Over the course of this year’s degree show season, CR readers will be guest blogging reviews of shows up and down the UK (and beyond). Here, Gordon Beveridge of Traffic Design visits the University of the West of Scotland’s BA Creative Industries Practice (Graphic Design) show
I popped along to the UWS exhibition at The Hub in Glasgow. The course, which operates out of Cardonald College’s design department, took me by (a rather pleasant) surprise. A considerable section of the work wouldn’t be out of place alongside the graduate work from some of the country’s larger art school exhibitions this year, with great concepts, strong typographic sensibilities and excellent presentation.
Ross had a couple of projects that caught my eye. His quirky book ‘Follow Me…’ (shown above) on the ins and outs of Twitter (for the uninitiated) was enlightening and, at times, hilarious. Another distinctive project he had on show was an infographic piece exploring the relationship between Religion and Peace throughout the ages (below). I hear he’s been snapped up by an in-house design team in Edinburgh.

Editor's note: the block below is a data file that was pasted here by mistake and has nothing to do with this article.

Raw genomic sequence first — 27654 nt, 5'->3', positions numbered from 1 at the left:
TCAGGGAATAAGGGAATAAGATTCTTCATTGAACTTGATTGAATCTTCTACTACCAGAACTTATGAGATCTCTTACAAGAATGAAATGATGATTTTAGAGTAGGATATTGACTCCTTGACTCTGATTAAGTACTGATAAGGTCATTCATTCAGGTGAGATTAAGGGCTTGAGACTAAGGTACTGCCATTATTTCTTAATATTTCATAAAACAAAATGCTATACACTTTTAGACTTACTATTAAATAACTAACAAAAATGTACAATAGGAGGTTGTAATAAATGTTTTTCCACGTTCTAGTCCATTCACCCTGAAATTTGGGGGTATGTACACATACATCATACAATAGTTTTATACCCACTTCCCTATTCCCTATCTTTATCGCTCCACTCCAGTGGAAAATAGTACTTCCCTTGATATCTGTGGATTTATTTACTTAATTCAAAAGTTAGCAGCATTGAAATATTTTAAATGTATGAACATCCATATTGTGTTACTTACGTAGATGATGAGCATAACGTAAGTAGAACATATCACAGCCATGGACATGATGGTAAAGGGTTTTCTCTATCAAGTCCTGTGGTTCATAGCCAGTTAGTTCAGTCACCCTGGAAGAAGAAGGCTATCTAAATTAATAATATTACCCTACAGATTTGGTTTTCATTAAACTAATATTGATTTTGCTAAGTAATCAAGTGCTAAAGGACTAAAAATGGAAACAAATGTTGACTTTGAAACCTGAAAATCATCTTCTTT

Despite these two projects being fairly male-centric, Craig’s experimental typography and vintage aesthetic shown in Hardwired Beer packaging (above and top) and ‘The Life and Tales of Modern Male Grooming’ was extremely beguiling. The latter, a letterpress-styled digest, was an engaging insight into the preening habits of the metrosexual man, very much in tune to the Movember culture.
Craig had a striking self-initiated poster project called ‘Music of the USA’. It showed a full USA map made of many thousands of vinyl record graphics. Locations on the map where platinum and gold selling records were recorded are shown with foil elements. I believe Craig has created breakout graphics for selected states featuring characteristics of those states’ musical history.
David’s Infographic on what becomes of our phones after we bin them for the latest model was an extremely attractive and informative piece. Packed with detail, and resembling a blueprint, the environmental consequences of throwing out the various components flows beautifully from left to right.
Buy the current print issue of CR, or subscribe, here